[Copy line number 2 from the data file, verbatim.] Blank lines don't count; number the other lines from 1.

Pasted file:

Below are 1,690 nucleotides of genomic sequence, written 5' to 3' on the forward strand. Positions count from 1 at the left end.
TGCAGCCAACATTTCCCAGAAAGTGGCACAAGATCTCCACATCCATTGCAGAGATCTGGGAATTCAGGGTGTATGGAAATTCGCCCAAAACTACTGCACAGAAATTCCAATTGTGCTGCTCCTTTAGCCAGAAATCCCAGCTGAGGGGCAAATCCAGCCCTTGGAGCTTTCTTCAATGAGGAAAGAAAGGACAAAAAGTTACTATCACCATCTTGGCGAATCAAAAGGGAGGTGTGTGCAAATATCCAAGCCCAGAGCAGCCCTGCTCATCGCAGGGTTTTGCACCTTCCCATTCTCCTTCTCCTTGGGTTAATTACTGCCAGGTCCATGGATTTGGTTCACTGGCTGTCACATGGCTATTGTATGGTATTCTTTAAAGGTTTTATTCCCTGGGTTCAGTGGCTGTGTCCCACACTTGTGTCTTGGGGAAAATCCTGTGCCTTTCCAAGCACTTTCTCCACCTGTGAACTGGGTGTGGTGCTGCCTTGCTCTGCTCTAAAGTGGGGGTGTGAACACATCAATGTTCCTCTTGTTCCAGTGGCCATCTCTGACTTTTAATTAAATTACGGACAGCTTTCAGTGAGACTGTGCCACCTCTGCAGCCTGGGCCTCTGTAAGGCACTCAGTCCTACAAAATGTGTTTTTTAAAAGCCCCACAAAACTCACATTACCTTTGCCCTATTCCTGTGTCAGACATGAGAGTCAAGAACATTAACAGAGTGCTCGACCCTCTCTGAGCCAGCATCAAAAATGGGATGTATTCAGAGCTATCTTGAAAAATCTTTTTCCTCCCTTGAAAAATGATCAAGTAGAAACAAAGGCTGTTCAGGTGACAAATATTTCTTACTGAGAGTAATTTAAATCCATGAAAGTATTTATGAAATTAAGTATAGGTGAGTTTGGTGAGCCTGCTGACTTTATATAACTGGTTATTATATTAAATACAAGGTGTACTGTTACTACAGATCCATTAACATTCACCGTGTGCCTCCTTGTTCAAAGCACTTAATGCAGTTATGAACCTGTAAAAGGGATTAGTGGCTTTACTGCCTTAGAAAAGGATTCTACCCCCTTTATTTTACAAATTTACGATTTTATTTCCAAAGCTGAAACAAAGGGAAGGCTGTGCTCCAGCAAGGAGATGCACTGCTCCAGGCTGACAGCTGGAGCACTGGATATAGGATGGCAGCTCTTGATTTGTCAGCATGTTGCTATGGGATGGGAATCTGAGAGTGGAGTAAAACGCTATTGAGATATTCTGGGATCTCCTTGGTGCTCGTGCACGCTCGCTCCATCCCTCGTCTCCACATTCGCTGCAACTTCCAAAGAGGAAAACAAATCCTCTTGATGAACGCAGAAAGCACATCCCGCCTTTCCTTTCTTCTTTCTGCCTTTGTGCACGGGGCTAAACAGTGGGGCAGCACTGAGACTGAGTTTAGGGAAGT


TGCAGCCAACATTTCCCAGAAAGTGGCACAAGATCTCCACATCCATTGCAGAGATCTGGGAATTCAGGGTGTATGGAAATTCGCCCAAAACTACTGCACAGAAATTCCAATTGTGCTGCTCCTTTAGCCAGAAATCCCAGCTGAGGGGCAAATCCAGCCCTTGGAGCTTTCTTCAATGAGGAAAGAAAGGACAAAAAGTTACTATCACCATCTTGGCGAATCAAAAGGGAGGTGTGTGCAAATATCCAAGCCCAGAGCAGCCCTGCTCATCGCAGGGTTTTGCACCTTCCCATTCTCCTTCTCCTTGGGTTAATTACTGCCAGGTCCATGGATTTGGTTCACTGGCTGTCACATGGCTATTGTATGGTATTCTTTAAAGGTTTTATTCCCTGGGTTCAGTGGCTGTGTCCCACACTTGTGTCTTGGGGAAAATCCTGTGCCTTTCCAAGCACTTTCTCCACCTGTGAACTGGGTGTGGTGCTGCCTTGCTCTGCTCTAAAGTGGGGGTGTGAACACATCAATGTTCCTCTTGTTCCAGTGGCCATCTCTGACTTTTAATTAAATTACGGACAGCTTTCAGTGAGACTGTGCCACCTCTGCAGCCTGGGCCTCTGTAAGGCACTCAGTCCTACAAAATGTGTTTTTTAAAAGCCCCACAAAACTCACATTACCTTTGCCCTATTCCTGTGTCAGACATGAGAGTCAAGAACATTAACAGAGTGCTCGACCCTCTCTGAGCCAGCATCAAAAATGGGATGTATTCAGAGCTATCTTGAAAAATCTTTTTCCTCCCTTGAAAAATGATCAAGTAGAAACAAAGGCTGTTCAGGTGACAAATATTTCTTACTGAGAGTAATTTAAATCCATGAAAGTATTTATGAAATTAAGTATAGGTGAGTTTGGTGAGCCTGCTGACTTTATATAACTGGTTATTATATTAAATACAAGGTGTACTGTTACTACAGATCCATTAACATTCACCGTGTGCCTCCTTGTTCAAAGCACTTAATGCAGTTATGAACCTGTAAAAGGGATTAGTGGCTTTACTGCCTTAGAAAAGGATTCTACCCCCTTTATTTTACAAATTTACGATTTTATTTCCAAAGCTGAAACAAAGGGAAGGCTGTGCTCCAGCAAGGAGATGCACTGCTCCAGGCTGACAGCTGGAGCACTGGATATAGGATGGCAGCTCTTGATTTGTCAGCATGTTGCTATGGGATGGGAATCTGAGAGTGGAGTAAAACGCTATTGAGATATTCTGGGATCTCCTTGGTGCTCGTGCACGCTCGCTCCATCCCTCGTCTCCACATTCGCTGCAACTTCCAAAGAGGAAAACAAATCCTCTTGATGAACGCAGAAAGCACATCCCGCCTTTCCTTTCTTCTTTCTGCCTTTGTGCACGGGGCTAAACAGTGGGGCAGCACTGAGACTGAGTTTAGGGAAGT